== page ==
Student Loan Forgiveness in Bankruptcy: Top Keys for DOJ Guidance

open door to easier bankruptcy forgiveness of student loans

Explaining DOJ Guidance on Student Loan Forgiveness in Bankruptcy

Bankruptcy attorney explains new DOJ guidance from the Biden Justice Department to make it easier to get student loan forgiveness in bankruptcy

Yesterday, the Justice Department announced a new plan for student loan forgiveness in bankruptcy. The change could make it easier for people to eliminate — or “discharge”– student loan debt and to finally achieve student loan forgiveness and a fresh start in bankruptcy. Here is what it all means.

Current law of student loans in bankruptcy

The way things are right now, student loans in bankruptcy are almost impossible to eliminate. This is because Congress has added a requirement to show not just hardship (as many people in bankruptcy experience), but an undue hardship.  Courts have interpreted this very strictly, and, as a result, it’s extremely difficult to discharge student loans in bankruptcy.

Does the Biden student loan initiative change bankruptcy law?

Student loan debt in bankruptcy
Student loan forgiveness may now be easier to achieve in bankruptcy

No, the Biden student loan forgiveness plan does not change the law. That would take an act of Congress, literally. Unlike other Biden administration plans on student loan forgiveness, which have faced legal challenges, this current plan doesn’t change existing law or otherwise change existing contract law.  It’s merely guidance from the head of the executive branch to the Department of Justice, in the executive branch, on how it can try to steer student loan discharge bankruptcy cases.

So the Department of Justice decides student loan forgiveness?

Bankruptcy judges make the ultimate decisions about student loan dischargability. The Biden administration plan for student loans in bankruptcy doesn’t change that.  It just intends to make it easier for student loan forgiveness in bankruptcy by issuing recommendations to the bankruptcy court.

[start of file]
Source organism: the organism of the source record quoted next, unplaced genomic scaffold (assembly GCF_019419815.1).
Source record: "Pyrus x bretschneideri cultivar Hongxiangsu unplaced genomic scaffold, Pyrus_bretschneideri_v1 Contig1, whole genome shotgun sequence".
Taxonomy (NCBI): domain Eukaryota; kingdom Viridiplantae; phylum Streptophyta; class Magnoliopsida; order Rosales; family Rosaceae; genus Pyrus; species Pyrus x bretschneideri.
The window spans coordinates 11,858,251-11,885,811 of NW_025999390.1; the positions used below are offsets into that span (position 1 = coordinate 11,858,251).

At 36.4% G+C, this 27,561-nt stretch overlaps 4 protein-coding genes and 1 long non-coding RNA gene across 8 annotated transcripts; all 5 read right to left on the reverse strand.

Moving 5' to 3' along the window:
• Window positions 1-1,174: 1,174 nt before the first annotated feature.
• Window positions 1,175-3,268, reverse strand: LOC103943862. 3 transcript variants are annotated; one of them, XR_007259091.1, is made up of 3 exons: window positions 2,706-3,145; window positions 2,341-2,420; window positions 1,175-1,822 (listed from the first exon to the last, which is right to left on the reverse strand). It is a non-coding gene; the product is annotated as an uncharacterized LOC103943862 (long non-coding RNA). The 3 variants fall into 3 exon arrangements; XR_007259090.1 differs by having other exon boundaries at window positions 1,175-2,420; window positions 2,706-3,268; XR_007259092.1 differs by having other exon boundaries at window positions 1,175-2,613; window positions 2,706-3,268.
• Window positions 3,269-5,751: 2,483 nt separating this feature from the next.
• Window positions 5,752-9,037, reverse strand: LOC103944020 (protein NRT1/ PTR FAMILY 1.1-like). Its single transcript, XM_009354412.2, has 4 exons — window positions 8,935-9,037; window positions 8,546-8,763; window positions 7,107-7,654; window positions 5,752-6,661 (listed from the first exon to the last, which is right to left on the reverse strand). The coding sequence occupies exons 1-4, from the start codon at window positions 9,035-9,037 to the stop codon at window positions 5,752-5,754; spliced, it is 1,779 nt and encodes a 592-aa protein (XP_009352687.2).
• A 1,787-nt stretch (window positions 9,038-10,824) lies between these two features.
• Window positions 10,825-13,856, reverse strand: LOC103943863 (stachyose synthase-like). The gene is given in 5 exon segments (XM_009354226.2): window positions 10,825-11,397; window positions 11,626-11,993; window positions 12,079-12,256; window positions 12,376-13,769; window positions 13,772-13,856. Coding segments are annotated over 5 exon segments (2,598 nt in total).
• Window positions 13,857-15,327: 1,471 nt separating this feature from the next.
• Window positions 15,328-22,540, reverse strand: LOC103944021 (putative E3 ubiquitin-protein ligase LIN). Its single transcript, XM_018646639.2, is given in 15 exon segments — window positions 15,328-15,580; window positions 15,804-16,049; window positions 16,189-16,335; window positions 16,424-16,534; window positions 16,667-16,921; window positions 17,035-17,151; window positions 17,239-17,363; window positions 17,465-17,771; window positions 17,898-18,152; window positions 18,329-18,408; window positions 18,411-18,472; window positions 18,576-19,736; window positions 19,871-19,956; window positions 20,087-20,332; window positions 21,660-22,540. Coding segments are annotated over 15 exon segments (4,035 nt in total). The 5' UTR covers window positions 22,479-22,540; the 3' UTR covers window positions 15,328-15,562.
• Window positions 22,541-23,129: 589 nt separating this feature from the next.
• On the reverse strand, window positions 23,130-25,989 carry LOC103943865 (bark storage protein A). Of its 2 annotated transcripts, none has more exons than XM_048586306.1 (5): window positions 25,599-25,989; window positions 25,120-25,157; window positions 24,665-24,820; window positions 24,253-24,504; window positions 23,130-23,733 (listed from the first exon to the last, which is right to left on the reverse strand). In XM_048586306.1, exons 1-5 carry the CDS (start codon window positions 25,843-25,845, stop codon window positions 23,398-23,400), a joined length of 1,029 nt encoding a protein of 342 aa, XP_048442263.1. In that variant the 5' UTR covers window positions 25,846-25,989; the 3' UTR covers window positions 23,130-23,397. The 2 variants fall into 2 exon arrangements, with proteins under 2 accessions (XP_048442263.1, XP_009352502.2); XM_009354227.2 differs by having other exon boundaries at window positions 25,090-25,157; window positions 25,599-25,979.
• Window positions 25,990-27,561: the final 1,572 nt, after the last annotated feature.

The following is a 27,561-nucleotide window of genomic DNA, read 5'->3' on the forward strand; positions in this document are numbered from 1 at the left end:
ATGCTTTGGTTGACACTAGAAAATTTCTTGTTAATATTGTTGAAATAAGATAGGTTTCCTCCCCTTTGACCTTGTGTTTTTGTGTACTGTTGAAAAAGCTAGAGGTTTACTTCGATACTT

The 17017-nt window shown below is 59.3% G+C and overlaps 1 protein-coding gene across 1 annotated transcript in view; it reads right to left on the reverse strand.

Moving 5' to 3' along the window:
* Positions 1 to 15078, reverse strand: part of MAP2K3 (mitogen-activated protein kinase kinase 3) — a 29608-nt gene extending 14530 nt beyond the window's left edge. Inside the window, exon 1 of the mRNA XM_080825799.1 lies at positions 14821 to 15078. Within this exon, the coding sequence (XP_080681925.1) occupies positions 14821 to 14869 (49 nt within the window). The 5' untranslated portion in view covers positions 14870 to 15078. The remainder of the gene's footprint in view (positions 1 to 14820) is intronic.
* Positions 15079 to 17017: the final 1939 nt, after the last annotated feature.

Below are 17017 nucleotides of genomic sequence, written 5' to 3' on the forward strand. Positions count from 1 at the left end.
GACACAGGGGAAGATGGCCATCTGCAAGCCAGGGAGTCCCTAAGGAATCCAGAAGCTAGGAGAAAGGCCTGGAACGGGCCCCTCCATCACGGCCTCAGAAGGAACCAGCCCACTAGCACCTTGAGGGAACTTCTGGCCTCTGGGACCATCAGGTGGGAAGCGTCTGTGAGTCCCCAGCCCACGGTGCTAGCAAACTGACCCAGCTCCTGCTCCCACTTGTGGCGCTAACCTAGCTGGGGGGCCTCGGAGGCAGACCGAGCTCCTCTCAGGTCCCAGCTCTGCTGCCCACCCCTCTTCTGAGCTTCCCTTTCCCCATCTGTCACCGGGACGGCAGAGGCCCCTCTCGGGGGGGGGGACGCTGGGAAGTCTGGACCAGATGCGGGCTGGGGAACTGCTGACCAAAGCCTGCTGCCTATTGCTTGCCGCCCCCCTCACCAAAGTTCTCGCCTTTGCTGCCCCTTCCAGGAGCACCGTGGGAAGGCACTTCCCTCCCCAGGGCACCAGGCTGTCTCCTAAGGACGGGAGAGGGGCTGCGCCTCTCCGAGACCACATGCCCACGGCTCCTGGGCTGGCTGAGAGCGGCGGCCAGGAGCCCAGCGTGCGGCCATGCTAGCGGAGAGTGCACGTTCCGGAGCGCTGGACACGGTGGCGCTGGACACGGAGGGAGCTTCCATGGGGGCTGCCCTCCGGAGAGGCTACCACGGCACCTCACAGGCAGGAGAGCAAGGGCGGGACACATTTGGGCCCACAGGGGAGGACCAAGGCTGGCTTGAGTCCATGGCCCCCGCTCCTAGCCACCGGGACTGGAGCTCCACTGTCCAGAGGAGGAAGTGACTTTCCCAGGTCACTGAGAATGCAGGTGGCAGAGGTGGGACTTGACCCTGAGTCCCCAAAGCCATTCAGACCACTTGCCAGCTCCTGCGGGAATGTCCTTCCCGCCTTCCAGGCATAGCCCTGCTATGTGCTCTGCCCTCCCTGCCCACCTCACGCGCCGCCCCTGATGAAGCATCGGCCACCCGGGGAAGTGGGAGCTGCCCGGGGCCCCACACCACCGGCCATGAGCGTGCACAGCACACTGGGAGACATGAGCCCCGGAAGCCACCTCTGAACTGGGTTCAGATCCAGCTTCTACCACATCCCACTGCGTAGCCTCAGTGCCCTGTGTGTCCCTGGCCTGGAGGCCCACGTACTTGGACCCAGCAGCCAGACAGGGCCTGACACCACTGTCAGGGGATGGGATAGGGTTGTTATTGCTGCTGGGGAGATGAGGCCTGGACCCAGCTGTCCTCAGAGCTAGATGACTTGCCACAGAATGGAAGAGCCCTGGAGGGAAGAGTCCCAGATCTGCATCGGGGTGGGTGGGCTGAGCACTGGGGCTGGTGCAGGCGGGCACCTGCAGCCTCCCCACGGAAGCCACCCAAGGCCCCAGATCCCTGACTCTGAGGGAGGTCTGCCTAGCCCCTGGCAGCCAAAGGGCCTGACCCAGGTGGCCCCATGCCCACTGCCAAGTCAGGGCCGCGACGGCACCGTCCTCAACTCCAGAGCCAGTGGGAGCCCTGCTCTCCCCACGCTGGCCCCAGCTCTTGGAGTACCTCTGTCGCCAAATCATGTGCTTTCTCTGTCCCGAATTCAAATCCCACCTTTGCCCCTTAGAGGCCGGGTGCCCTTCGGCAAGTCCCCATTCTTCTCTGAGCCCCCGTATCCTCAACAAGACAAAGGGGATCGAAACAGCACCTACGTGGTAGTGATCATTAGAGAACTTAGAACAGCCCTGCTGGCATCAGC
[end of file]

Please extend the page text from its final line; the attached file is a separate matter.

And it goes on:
Then what does the Dept of Justice have to do with bankruptcy?

The Department of Justice is very involved in the bankruptcy process.  One might think that the IRS is the government agency that rules bankruptcy, because they’re both connected to money. However, the DOJ administers the bankruptcy process through various trustees.

Under the arm of the DOJ, the United States Trustee is the program which ensures the integrity of the bankruptcy program by prosecuting fraud, perjury, hidden assets, and other bankruptcy crimes. This is why the 341(a) Meeting of Creditors is so critical in every case, and why you should read my 12 crucial tips of do’s and don’ts before filing bankruptcy. But back to the DOJ.

In other words, the Department of Justice doesn’t decide student loans in bankruptcy.  However, under the Biden process for bankruptcy and student loans, the DOJ and Department of Education (also in the executive branch) would review bankruptcy cases with student loan discharge issues. They would then give the bankruptcy judge the agencies’ thumbs-up or thumbs-down.

Biden student loan forgiveness bankruptcy
The new student loan forgiveness in bankruptcy opens the door to an easier path to discharge

To get there, the DOJ and Dept of Ed would review a few key factors to determine whether they will recommend discharge to the bankruptcy judge, who ultimately makes the final decision. Bankruptcy judges are independent thinkers who deliberate, consider applicable law, and provide much thought to the cases and the unique facts before them.  It’s not clear how much weight bankruptcy judges will give to this government recommendation, as each judge and each case is different.

The factors the Dept of Justice and Dept of Education reviews for student loan discharge

Consistent with current case law of Brunner v. New York State Higher Education Services Corp., 831 F.2d 395 (2nd Cir 1987),  the agencies will review factors to determine if they will recommend discharge to the bankruptcy judge. It’s not all or nothing, as a partial discharge of student loan debt is possible. In re Saxman, 325 F.3d 1168 (9th Cir. 2003).  These factors, in no particular order or weighting known at this point, are:

Present ability to pay

First, to evaluate this factor, DOJ attorneys will compare debtor’s expenses to two different things.

  1. To start off, the IRS has standards about what is considered reasonable expenses, and the Justice Department will compare those against the debtor’s bankruptcy petition and schedules.
  2. Next, assuming expenses are “reasonable,” Justice Department lawyers will compare debtor’s budget expenses to debtor’s income. If expenses exceed income, this step is satisfied.
Future ability to pay

Second, the Justice Department attorneys will then review various factors such as the debtor’s age, unemployment history, education status, and others. Assessing these variables, and based upon the debtor’s unique circumstances, the DOJ will try to predict whether it is likely that debtor’s financial position will stay the same, making it hard to repay student loans in the future. If they exist, certain variables are considered presumptions for future inability to pay.